Abstract [en]

    A highly selective oxidative palladium(II)-catalyzed (Wacker-type) cyclization of readily available allylic tosylcarbamates is reported. This operationally simple catalytic reaction furnishes tosyl-protected vinyl-oxazolidinones, common precursors to syn-1,2-amino alcohols, in high yield and excellent diasteroselectivity (>20:1). It is demonstrated that both stoichiometric amounts of benzoquinone (BQ) as well as aerobic reoxidation (molecular oxygen) is suitable for this transformation. The title reaction is shown to proceed through overall trans-amidopalladation of the olefin followed by beta-hydride elimination. This process is scalable and the products are suitable for a range of subsequent transformations such as: kinetic resolution (KR) and oxidative Heck-, Wacker-, and metathesis reactions.

  • 16.
    Kärkäs, Markus D.
    et al.
    Stockholm University, Faculty of Science, Department of Organic Chemistry.
    Verho, Oscar
    Stockholm University, Faculty of Science, Department of Organic Chemistry.
    Johnston, Eric V.
    Stockholm University, Faculty of Science, Department of Organic Chemistry.
    Åkermark, Björn
    Stockholm University, Faculty of Science, Department of Organic Chemistry.
    Artificial Photosynthesis: Molecular Systems for Catalytic Water Oxidation2014In: Chemical Reviews, ISSN 0009-2665, E-ISSN 1520-6890, Vol. 114, no 24, p. 11863-12001Article, review/survey (Refereed)
  • 17. Küpper, Frithjof C.
    et al.
    Feiters, Martin C.
    Olofsson, Berit
    Stockholm University, Faculty of Science, Department of Organic Chemistry.
    Kaiho, Tatsuo
    Yanagida, Shozo
    Zimmermann, Michael B.
    Carpenter, Lucy J.
    Luther, George W., III
    Lu, Zunli
    Jonsson, Mats
    Kloo, Lars
    Commemorating Two Centuries of Iodine Research: An Interdisciplinary Overview of Current Research2011In: Angewandte Chemie International Edition, ISSN 1433-7851, E-ISSN 1521-3773, Vol. 50, no 49, p. 11598-11620Article, review/survey (Refereed)
    Abstract [en]

    Iodine was discovered as a novel element in 1811 during the Napoleonic Wars. To celebrate the bicentennial anniversary of this event we reflect on the history and highlight the many facets of iodine research that have evolved since its discovery. Iodine has an impact on many aspects of life on Earth as well as on human civilization. It is accumulated in high concentrations by marine algae, which are the origin of strong iodine fluxes into the coastal atmosphere which influence climatic processes, and dissolved iodine is considered a biophilic element in marine sediments. Iodine is central to thyroid function in vertebrates, with paramount implications for human health. Iodine can exist in a wide range of oxidation states and it features a diverse supramolecular chemistry. Iodine is amenable to several analytical techniques, and iodine compounds have found widespread use in organic synthesis. Elemental iodine is produced on an industrial scale and has found a wide range of applications in innovative materials, including semiconductorsin particular, in solar cells.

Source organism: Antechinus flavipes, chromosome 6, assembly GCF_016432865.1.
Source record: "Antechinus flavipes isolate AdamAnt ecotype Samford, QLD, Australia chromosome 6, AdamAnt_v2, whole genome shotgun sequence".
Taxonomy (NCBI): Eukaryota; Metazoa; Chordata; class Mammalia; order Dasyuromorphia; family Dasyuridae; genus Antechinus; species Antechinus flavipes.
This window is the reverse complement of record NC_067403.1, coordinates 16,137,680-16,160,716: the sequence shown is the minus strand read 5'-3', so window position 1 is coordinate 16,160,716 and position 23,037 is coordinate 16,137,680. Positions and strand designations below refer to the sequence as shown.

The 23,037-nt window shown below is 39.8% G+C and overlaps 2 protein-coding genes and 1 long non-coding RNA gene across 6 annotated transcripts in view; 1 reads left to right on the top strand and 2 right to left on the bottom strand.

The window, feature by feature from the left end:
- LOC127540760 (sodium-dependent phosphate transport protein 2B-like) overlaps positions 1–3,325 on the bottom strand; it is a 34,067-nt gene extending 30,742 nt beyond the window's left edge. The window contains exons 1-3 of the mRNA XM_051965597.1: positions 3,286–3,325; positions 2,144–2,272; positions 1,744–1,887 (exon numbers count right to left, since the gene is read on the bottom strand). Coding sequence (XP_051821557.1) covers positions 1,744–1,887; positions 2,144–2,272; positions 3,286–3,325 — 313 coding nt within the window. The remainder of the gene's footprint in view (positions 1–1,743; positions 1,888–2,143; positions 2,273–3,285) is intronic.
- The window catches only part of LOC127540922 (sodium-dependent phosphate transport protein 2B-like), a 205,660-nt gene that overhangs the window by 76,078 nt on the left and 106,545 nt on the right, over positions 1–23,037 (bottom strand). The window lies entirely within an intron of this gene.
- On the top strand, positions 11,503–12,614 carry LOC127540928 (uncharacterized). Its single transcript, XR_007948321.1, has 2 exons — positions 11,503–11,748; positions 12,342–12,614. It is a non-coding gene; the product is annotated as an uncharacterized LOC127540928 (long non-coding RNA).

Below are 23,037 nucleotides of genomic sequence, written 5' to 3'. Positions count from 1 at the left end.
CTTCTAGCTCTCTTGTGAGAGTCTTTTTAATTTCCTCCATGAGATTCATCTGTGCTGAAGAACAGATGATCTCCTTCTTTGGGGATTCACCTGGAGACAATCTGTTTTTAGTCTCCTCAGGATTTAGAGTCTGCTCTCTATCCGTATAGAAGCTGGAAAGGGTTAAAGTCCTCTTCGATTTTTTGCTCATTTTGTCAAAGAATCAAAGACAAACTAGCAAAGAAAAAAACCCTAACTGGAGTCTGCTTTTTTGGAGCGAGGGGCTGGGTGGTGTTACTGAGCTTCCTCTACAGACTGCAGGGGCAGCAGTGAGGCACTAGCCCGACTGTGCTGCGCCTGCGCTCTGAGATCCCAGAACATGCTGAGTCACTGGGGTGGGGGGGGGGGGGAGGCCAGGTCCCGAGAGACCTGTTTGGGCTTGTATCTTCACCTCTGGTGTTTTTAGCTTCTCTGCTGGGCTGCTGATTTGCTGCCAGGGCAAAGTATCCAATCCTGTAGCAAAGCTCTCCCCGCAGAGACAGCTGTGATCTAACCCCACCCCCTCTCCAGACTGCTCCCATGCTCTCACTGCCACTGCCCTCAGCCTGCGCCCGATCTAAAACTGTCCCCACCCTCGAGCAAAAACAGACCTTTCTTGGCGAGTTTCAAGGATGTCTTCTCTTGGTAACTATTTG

• 18. Larhed, M
    et al.
    Hallberg, A
    Microwave-assisted high-speed chemistry: a new technique in drug discovery2001In: Drug Discovery Today, ISSN 1359-6446, E-ISSN 1878-5832, Vol. 6, no 8, p. 406-416Article, review/survey (Refereed)
    Abstract [en]

    In both lead identification and lead optimization processes there is an acute need for new organic small molecules. Traditional methods of organic synthesis are orders of magnitude too slow to satisfy the demand for these compounds. The fields of combinatorial and automated medicinal chemistry have been developed to meet the increasing requirement of new compounds for drug discovery; within these fields, speed is of the essence. The efficiency of microwave flash-heating chemistry in dramatically reducing reaction times (reduced from days and hours to minutes and seconds) has recently been proven in several different fields of organic chemistry. We believe that the time saved by using focused microwaves is potentially important in traditional organic synthesis but could be of even greater importance in high-speed combinatorial and medicinal chemistry.

  • 19. Larhed, M
    et al.
    Moberg, C
    Hallberg, A
    Microwave-accelerated homogeneous catalysis in organic chemistry2002In: Accounts of Chemical Research, ISSN 0001-4842, E-ISSN 1520-4898, Vol. 35, no 9, p. 717-727Article, review/survey (Refereed)